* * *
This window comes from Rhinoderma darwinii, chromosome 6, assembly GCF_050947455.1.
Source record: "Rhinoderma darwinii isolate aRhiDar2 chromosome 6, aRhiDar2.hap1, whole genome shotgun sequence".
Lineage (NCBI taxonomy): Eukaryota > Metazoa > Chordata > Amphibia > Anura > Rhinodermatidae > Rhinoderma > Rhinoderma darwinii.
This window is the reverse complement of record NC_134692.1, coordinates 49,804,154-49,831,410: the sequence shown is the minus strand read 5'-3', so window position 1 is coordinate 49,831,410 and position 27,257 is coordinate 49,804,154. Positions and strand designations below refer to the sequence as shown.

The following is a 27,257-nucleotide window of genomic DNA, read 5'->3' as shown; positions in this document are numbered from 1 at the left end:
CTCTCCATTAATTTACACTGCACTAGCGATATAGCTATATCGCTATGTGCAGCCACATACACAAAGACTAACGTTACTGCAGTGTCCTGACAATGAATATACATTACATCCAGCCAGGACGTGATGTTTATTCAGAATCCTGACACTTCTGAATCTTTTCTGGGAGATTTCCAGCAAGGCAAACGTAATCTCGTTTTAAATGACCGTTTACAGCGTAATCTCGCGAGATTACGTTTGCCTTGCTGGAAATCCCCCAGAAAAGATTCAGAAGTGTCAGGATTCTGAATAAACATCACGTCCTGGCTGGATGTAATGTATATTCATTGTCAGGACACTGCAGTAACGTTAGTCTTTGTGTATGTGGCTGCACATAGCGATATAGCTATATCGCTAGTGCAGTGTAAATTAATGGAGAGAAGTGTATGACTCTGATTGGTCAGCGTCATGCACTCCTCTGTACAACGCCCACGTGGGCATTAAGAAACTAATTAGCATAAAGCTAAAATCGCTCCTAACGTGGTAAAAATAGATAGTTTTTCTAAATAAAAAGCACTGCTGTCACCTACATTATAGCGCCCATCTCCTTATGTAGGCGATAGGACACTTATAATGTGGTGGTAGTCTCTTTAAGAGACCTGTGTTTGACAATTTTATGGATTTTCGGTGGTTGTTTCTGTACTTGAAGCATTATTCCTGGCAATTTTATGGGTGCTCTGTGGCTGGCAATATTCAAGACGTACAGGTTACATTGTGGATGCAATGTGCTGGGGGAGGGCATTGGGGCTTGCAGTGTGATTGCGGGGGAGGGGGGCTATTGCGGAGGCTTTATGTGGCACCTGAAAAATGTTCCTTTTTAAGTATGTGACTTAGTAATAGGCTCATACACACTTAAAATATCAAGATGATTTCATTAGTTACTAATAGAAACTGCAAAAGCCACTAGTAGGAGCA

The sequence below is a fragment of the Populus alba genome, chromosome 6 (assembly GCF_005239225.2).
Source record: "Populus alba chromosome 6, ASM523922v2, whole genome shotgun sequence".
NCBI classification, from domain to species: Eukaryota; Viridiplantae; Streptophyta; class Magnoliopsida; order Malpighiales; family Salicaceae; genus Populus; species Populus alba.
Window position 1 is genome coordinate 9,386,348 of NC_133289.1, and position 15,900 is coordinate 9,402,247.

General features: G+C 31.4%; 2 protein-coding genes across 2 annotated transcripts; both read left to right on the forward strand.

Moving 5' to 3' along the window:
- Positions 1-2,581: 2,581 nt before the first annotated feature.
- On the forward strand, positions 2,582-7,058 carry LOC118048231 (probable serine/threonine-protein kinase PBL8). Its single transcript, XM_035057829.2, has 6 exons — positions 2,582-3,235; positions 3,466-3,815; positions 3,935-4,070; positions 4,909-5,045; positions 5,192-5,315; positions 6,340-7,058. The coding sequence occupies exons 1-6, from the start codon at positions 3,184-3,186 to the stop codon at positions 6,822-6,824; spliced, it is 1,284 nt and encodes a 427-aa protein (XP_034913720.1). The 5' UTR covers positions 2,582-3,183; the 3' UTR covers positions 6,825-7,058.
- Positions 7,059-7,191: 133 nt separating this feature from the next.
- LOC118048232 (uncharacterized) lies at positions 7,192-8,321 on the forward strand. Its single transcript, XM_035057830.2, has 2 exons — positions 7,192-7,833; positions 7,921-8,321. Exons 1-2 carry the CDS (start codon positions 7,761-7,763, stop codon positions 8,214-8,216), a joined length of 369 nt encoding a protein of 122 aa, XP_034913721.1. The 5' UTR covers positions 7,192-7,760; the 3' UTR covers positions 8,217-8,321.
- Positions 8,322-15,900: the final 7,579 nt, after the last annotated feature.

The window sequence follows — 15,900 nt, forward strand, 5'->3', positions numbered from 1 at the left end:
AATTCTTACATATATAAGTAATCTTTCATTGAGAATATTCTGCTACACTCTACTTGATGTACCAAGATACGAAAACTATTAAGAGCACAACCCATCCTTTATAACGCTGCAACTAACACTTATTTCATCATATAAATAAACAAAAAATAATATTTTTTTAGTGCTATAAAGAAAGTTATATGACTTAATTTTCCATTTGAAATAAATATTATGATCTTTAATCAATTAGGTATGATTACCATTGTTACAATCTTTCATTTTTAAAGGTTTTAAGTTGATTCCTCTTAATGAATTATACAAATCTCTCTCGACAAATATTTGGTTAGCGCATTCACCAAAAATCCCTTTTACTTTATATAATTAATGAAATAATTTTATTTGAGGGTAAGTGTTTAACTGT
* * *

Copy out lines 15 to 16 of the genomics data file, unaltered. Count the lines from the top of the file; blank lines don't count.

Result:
- Positions 7,059-7,191: 133 nt separating this feature from the next.
- LOC118048232 (uncharacterized) lies at positions 7,192-8,321 on the forward strand. Its single transcript, XM_035057830.2, has 2 exons — positions 7,192-7,833; positions 7,921-8,321. Exons 1-2 carry the CDS (start codon positions 7,761-7,763, stop codon positions 8,214-8,216), a joined length of 369 nt encoding a protein of 122 aa, XP_034913721.1. The 5' UTR covers positions 7,192-7,760; the 3' UTR covers positions 8,217-8,321.